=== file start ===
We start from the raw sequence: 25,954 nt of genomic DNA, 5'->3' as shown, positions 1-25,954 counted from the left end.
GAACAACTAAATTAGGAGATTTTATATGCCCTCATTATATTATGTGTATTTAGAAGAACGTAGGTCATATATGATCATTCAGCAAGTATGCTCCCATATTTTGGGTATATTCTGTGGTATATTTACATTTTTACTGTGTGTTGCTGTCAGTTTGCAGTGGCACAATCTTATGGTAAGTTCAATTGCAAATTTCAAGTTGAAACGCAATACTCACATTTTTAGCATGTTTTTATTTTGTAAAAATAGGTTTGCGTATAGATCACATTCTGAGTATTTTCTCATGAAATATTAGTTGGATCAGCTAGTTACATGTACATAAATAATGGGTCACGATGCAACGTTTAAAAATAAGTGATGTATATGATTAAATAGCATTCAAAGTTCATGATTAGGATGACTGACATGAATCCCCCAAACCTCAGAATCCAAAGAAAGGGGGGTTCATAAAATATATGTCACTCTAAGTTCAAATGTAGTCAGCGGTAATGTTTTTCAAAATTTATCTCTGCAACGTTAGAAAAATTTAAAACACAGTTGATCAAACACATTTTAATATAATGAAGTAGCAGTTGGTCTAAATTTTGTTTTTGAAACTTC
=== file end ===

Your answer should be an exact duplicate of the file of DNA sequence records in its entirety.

We start from the raw sequence: 25,954 nt of genomic DNA, 5'->3' as shown, positions 1-25,954 counted from the left end.
GAACAACTAAATTAGGAGATTTTATATGCCCTCATTATATTATGTGTATTTAGAAGAACGTAGGTCATATATGATCATTCAGCAAGTATGCTCCCATATTTTGGGTATATTCTGTGGTATATTTACATTTTTACTGTGTGTTGCTGTCAGTTTGCAGTGGCACAATCTTATGGTAAGTTCAATTGCAAATTTCAAGTTGAAACGCAATACTCACATTTTTAGCATGTTTTTATTTTGTAAAAATAGGTTTGCGTATAGATCACATTCTGAGTATTTTCTCATGAAATATTAGTTGGATCAGCTAGTTACATGTACATAAATAATGGGTCACGATGCAACGTTTAAAAATAAGTGATGTATATGATTAAATAGCATTCAAAGTTCATGATTAGGATGACTGACATGAATCCCCCAAACCTCAGAATCCAAAGAAAGGGGGGTTCATAAAATATATGTCACTCTAAGTTCAAATGTAGTCAGCGGTAATGTTTTTCAAAATTTATCTCTGCAACGTTAGAAAAATTTAAAACACAGTTGATCAAACACATTTTAATATAATGAAGTAGCAGTTGGTCTAAATTTTGTTTTTGAAACTTC